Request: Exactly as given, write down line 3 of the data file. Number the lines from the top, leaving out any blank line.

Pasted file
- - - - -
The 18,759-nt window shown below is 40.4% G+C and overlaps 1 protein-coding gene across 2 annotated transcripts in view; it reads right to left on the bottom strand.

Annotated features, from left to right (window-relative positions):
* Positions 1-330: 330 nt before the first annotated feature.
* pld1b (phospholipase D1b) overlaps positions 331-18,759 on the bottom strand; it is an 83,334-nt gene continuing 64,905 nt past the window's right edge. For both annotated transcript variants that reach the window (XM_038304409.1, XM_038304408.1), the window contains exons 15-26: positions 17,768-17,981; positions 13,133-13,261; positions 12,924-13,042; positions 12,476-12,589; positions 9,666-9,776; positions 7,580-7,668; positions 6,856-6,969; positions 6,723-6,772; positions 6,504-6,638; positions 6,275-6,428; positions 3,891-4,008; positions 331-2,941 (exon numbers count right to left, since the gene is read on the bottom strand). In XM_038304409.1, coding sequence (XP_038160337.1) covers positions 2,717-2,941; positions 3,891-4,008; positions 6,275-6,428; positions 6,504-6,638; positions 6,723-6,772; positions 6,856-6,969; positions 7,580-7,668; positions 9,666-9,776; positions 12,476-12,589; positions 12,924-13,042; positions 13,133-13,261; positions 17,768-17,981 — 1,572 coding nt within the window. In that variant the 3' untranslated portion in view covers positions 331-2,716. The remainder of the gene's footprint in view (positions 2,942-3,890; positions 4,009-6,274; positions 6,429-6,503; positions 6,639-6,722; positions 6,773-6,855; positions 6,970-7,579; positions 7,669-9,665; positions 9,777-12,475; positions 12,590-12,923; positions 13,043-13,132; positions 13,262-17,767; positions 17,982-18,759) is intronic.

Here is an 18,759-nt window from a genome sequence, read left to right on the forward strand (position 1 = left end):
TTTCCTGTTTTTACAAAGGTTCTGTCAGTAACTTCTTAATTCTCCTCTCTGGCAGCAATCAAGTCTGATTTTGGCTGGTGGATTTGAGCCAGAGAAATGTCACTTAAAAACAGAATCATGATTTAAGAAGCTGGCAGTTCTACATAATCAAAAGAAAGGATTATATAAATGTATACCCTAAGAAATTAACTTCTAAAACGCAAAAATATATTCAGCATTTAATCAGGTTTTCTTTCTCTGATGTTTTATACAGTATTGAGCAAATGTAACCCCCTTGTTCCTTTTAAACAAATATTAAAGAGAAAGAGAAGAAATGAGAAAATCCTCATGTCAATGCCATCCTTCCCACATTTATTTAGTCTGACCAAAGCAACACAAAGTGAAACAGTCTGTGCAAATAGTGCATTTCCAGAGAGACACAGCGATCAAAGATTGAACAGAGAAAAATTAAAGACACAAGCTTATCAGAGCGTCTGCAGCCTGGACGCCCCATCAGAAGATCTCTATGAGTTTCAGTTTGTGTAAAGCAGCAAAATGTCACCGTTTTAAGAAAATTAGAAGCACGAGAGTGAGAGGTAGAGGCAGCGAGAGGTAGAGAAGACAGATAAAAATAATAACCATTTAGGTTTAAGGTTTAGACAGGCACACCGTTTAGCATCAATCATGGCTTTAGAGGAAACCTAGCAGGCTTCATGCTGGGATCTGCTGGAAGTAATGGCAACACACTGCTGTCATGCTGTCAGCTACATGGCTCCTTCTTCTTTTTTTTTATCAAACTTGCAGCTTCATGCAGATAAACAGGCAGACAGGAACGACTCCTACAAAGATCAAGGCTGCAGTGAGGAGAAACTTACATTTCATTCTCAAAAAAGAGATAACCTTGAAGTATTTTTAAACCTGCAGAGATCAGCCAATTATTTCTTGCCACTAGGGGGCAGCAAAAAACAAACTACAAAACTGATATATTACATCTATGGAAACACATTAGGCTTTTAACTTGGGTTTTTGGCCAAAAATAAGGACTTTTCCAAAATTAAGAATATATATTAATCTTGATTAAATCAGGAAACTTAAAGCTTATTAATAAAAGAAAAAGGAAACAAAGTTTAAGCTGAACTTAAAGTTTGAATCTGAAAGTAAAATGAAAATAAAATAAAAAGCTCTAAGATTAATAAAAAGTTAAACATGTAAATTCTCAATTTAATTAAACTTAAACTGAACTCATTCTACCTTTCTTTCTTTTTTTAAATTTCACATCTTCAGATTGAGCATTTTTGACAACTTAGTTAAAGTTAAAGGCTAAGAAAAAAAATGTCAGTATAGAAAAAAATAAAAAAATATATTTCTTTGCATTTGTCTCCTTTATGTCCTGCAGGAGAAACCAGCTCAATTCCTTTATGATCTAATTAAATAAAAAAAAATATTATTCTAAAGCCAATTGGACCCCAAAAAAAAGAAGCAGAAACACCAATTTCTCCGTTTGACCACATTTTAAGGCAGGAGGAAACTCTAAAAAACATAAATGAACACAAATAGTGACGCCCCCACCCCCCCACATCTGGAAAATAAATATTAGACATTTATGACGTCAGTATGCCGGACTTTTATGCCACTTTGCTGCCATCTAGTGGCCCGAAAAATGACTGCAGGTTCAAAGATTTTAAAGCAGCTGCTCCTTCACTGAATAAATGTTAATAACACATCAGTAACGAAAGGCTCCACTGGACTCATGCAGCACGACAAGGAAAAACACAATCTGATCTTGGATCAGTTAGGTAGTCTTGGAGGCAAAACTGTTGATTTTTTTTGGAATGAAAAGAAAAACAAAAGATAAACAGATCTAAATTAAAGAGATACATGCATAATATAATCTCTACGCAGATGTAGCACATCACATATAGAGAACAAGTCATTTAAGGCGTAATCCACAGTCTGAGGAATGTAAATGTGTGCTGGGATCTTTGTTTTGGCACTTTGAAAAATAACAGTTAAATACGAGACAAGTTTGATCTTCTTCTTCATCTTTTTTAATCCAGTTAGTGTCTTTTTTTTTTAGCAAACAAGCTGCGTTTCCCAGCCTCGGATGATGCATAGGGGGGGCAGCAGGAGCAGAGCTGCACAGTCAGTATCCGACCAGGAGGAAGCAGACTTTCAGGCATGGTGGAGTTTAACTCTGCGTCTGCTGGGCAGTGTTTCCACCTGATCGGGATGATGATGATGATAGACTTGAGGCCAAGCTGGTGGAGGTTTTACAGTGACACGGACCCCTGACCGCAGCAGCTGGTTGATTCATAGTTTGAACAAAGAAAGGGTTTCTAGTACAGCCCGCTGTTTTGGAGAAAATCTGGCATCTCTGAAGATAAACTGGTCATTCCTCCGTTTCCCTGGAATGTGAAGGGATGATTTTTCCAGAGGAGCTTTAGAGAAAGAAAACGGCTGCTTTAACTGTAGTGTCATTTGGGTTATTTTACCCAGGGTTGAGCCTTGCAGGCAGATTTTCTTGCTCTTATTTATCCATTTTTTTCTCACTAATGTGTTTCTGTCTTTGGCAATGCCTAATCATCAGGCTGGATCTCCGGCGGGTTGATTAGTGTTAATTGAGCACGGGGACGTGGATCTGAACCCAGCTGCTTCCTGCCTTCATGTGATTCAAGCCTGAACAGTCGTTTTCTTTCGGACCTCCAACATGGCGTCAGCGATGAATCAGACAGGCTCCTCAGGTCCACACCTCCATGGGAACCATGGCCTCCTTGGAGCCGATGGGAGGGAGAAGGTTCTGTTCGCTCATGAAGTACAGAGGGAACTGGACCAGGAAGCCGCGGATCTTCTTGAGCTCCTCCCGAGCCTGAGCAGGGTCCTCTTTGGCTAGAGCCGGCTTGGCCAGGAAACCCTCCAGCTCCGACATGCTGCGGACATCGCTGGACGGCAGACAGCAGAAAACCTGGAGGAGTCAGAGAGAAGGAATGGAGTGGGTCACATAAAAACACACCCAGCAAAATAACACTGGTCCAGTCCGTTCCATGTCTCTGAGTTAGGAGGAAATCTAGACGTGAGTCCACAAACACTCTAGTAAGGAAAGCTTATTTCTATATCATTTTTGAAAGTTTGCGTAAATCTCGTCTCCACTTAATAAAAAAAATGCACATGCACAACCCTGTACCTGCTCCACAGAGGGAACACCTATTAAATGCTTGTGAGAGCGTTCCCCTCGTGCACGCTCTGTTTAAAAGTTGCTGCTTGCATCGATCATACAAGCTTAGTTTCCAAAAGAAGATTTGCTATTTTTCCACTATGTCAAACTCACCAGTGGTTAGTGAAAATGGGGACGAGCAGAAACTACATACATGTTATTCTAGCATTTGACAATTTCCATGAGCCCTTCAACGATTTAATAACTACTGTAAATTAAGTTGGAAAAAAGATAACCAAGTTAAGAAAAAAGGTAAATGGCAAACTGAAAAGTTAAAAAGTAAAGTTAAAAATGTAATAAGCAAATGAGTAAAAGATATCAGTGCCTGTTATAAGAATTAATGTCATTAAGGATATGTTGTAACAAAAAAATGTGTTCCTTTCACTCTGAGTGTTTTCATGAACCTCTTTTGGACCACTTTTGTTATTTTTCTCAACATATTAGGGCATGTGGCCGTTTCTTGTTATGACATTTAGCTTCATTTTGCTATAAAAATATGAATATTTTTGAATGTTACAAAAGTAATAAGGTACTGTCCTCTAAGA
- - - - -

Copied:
* Positions 1-330: 330 nt before the first annotated feature.